market and the importance of transaction and adjustment costs. One example of a clear influence is in Arthur Okuns posthumous classic, Prices and Quantities which brings many of these elements together in his analysis of implicit contract theory, career labour markets (and the invisible handshake), and the toll model. Indeed, Hickss The Theory of Wages is cited by Okun (1981, p. 79) as a crucial early work that focussed on the importance of employee-employer attachments to an understanding of the workings of the labour market. (The next cited in line is Walter Ois classic 1962 paper on quasi-fixed labour.) The final element of Hickss discussion of the workings of the market is an emphasis on the role of fairness. For Hicks fairness in labour market outcomes can be analysed both against an objective criterion (the competitive market equilibrium) and in terms of the perceptions of individual actors and how these perceptions affect the workings of the market and the productivity of individual workers.18 He suggests, with regard to the latter, that demands for wage rises are made by employees because the proposed rise is seen to be fair in the eyes of employees. Likewise, employers will be concerned to ensure that wage reductions are not perceived to be unfair. However, these perceptions, together with their impact on the behaviour of participants, are seen as being ultimately constrained by the forces of demand and supply. In terms of the objective criterion of fairness, Hicks adopts the Pigovian exploitation framework. Exploitation of labour, according to Pigou, exists when workers are paid less than the value of their marginal net products to employers (Pigou 1920, p. 512).19 There is nothing new in Hickss analytical framework on the exploitation of labour that does not appear in Pigous earlier analysis. There is no inkling, for example, of the deep analysis of both product and labour market imperfections that Robinson was to bring to exploitation theory. What is interesting, however, is that Hicks suggests that exploitation is not a major problem for employees. And here he stands apart from both Pigou and, of course, Joan Robinson.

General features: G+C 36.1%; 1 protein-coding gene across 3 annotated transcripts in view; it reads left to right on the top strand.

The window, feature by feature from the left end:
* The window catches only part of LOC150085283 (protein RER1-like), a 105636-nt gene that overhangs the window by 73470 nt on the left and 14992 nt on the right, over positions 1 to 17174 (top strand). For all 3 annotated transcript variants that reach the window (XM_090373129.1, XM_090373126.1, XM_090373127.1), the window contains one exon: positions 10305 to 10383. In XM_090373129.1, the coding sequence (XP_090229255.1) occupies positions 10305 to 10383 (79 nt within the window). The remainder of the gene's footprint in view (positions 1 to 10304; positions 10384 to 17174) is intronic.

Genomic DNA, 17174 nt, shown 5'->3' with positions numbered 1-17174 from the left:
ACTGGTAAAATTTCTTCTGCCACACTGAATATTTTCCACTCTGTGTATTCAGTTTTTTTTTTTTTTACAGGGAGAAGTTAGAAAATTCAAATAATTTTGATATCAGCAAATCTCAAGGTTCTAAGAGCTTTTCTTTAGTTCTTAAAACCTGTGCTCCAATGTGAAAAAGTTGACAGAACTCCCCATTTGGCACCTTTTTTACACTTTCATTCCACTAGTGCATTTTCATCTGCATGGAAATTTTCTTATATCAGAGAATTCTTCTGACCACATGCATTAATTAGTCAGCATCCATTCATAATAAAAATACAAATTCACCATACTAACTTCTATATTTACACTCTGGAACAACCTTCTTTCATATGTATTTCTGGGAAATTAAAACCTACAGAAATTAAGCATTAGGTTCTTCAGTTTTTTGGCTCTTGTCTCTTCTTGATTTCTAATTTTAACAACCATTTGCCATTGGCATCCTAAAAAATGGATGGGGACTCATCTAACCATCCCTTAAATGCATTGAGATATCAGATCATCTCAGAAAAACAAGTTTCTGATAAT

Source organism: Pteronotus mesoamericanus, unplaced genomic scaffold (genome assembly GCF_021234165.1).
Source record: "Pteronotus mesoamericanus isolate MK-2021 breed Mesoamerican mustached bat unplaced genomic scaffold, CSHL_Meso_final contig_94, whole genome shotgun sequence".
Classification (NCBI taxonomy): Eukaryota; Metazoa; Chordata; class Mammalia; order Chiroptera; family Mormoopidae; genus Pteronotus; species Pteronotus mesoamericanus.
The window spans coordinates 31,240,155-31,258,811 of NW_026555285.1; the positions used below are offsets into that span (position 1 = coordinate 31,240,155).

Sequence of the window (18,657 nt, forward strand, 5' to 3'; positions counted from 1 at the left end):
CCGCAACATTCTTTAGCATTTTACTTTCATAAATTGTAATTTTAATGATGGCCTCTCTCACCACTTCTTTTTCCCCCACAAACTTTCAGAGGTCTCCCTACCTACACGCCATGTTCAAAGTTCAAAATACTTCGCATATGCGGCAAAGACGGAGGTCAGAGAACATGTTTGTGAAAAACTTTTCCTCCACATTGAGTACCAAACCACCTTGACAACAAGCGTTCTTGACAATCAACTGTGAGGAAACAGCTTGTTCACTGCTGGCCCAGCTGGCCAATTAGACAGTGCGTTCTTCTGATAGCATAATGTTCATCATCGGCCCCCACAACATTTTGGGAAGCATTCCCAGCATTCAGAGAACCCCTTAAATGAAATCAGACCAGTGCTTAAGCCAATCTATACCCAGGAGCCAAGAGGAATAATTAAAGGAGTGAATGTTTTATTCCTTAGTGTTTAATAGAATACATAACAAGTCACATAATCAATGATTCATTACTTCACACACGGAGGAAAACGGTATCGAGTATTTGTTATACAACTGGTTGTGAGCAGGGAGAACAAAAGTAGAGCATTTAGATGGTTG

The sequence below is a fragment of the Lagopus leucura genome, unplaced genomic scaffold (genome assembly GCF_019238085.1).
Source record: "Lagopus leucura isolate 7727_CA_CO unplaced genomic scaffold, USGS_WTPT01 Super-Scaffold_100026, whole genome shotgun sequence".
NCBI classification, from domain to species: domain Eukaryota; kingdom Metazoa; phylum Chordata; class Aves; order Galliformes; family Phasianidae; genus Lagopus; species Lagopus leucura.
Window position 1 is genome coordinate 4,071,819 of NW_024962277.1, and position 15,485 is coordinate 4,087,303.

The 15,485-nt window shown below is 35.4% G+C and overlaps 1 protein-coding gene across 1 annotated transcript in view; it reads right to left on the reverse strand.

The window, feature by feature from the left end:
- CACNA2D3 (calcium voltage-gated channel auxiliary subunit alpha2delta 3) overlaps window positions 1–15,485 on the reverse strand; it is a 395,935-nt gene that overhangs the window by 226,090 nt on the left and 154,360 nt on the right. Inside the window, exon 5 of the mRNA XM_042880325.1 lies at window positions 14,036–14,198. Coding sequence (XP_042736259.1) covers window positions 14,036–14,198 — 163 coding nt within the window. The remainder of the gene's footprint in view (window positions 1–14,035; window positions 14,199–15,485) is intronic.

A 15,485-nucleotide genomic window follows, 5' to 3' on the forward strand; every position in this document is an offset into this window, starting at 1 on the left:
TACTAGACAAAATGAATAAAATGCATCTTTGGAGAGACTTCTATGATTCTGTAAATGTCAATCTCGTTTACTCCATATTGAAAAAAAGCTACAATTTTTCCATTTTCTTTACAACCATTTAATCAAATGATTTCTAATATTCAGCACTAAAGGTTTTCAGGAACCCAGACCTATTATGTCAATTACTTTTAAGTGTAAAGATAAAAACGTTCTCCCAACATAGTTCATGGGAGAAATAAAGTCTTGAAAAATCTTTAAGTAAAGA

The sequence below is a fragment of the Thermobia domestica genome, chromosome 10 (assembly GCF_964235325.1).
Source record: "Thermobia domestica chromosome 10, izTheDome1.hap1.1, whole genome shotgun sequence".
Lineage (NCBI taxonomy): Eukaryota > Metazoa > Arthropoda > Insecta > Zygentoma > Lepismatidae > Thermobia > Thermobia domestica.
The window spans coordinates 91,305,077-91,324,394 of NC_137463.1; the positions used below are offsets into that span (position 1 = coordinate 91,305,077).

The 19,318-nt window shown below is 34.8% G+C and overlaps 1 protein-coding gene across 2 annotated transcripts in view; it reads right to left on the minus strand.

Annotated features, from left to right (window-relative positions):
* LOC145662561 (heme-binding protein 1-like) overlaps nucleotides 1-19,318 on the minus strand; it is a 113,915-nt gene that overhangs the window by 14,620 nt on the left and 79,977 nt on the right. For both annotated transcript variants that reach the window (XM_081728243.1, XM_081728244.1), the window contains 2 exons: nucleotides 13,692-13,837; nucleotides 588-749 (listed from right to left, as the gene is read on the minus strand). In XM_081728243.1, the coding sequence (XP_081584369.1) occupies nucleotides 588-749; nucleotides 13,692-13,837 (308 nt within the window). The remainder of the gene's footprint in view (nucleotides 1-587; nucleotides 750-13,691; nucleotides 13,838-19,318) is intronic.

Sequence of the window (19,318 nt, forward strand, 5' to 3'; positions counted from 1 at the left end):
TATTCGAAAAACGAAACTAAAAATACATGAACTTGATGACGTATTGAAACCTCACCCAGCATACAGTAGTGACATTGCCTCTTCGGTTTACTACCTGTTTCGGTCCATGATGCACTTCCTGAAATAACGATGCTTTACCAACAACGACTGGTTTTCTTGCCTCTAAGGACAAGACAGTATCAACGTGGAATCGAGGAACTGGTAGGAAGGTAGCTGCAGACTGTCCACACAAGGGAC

Strike Activity and Wages